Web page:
Newsweek International editor Dr. Fareed Zakaria has been called “the most influential foreign policy advisor” of this generation. The host of CNN’s Fareed Zakaria GPS and author of bestselling political books such as The Post-American World, Zakaria will deliver a talk at the Arlington this week on what he theorizes to be this country’s next major security crisis.
Zakaria spoke to me on the phone last week from New York City.
The topic of your lecture in Santa Barbara is The Next Security Crisis: Global Threats and U.S. Foreign Policy. What’s the greatest issue facing our national security? I think the biggest security crisis the U.S. faces in the next five to 10 years is not going on in some sort of mountain in Afghanistan or valley in Iraq, but is really a crisis that is in the heart of the American system. It’s the capacity of the United States to come together, solve deep problems that it faces, and regain its competitive strength and vigor for the 21st century. To me, that is the biggest security crisis the U.S. faces.
What role do U.S. foreign policy and global threats play in this security crisis if the problem really lies at home, and its source is systemic? The fundamental source of any nation’s power—military, political—is its economic vitality. One of the things I’m very concerned about is that the U.S., in political and military terms, is dominant. We have hundreds of thousands of troops spread across dozens of bases all over the world. It’s an enormously expensive military establishment. We’re spending $700 billion on defense annually, which is more than the rest of the world put together. Yet, the ultimate source of our power is our economic vitality. You can’t have military power without economic power; you cannot sustain political influence without economic power. So when we think about what it is in the long run that will sustain America’s status and political position internationally, you’re drawn back to this crisis here. It is ultimately a crisis of the American system.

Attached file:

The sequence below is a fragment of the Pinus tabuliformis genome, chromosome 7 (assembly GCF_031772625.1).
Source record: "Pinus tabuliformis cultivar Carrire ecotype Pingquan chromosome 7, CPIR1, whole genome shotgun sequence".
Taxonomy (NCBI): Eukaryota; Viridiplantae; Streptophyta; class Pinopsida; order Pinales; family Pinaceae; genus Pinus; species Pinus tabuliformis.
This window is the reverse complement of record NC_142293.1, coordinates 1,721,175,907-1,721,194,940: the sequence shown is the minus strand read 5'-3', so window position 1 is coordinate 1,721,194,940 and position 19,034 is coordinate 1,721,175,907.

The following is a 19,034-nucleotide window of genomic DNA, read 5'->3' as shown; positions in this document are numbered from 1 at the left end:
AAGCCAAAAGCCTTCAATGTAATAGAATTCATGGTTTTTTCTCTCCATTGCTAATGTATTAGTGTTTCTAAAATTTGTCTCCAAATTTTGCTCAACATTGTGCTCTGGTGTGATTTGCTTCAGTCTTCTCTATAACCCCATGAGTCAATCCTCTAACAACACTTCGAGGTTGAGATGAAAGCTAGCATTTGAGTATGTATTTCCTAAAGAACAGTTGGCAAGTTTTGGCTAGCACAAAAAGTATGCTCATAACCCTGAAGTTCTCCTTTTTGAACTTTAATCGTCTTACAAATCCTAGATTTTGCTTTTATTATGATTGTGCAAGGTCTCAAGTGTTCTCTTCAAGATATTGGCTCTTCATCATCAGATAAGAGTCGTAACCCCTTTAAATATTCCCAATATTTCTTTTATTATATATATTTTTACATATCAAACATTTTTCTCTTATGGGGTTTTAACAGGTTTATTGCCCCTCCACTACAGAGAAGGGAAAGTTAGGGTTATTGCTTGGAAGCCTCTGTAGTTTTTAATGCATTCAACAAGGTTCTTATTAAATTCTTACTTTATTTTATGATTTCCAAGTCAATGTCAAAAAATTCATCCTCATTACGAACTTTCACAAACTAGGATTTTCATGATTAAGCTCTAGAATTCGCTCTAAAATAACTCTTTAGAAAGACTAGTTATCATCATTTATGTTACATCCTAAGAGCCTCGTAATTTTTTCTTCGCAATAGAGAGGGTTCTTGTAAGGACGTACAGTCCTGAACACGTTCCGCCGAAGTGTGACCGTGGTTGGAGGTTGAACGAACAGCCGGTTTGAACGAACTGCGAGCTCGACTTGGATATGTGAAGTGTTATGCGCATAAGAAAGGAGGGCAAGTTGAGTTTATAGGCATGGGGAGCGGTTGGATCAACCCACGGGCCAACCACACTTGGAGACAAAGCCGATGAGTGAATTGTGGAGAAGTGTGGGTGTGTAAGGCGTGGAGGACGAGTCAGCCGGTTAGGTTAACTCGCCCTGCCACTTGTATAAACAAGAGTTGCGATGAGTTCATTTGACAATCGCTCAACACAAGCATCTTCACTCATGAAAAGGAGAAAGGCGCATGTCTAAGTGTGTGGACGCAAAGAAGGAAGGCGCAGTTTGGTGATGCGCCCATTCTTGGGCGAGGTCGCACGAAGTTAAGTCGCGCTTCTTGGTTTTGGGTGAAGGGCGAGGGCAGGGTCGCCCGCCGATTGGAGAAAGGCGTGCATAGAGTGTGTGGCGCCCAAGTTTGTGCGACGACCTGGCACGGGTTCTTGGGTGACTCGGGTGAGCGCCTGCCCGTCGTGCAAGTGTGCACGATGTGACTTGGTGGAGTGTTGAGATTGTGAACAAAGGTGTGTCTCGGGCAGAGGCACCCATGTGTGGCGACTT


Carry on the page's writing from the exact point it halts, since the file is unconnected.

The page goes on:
The term “next security crisis” implies that the crisis has not happened yet. Can it be preempted by, say, the Obama Administration’s policies? Or is this something that can only be exacerbated? It can be combated. What we are facing is a very different world, one in which other countries are rapidly rising, in which the ability of jobs to move around the world is unprecedented in human history, in which you have two billion new workers coming on to the global labor force. And in that world, we have to ask ourselves, what is the U.S.’s competitive position, and are we positioned correctly for these new challenges and opportunities? Right now, when you look at any aspect of our public policy, we’re in bad shape. I think the Obama Administration has done many things that have been positive, but in order to deal with what is really a deep systemic crisis, you need both parties to act with a certain kind of bipartisanship and speed to tackle problems.
How does this crisis compare to American security crises of the past? In many ways, it’s much deeper. If you take, for instance, the Iraq War, the Afghanistan war; these are problems, they are deep problems, but they are problems that can be managed by the application of military power or diplomatic persuasion. Over time, wiser diplomacy and more-effective military power can, if not solve the problem, ameliorate it considerably. But here, we’re talking about something much deeper: How do you get the American system back into a long-term growth trajectory? And that requires many, many more things to be in alignment.
You are renowned for your ability to identify political and economic trends. Aside from security crises, what kind of changes do you believe Americans should expect in the coming years? I think the fundamental change that’s taking place is that we are entering a world in which power is distributed more widely than ever before, because countries are becoming more economically vibrant and politically assertive. I think the key thing for America to understand—whether it’s government, businesses, or the American people—is that this is not directed at us; this is not anti-Americanism. This is, fundamentally, other countries becoming more independent and moving from a highly American-dominated world to one in which power is more evenly distributed. I think what this means for Americans is that now we have to compete like everybody else in this new world if we want access, if we want influence. These things are not going be handed to us on a platter because of an enormous preponderance of power, or because of our superpower status. Whether it’s China or the European Union, there are other bidders in the system—and it means we’ve got to play the game, and play it well.
Fareed Zakaria will speak at the Arlington Theatre on Monday, April 12, at 8 p.m. For tickets, call 893-3535 or visit artsandlectures.sa.ucsb.edu.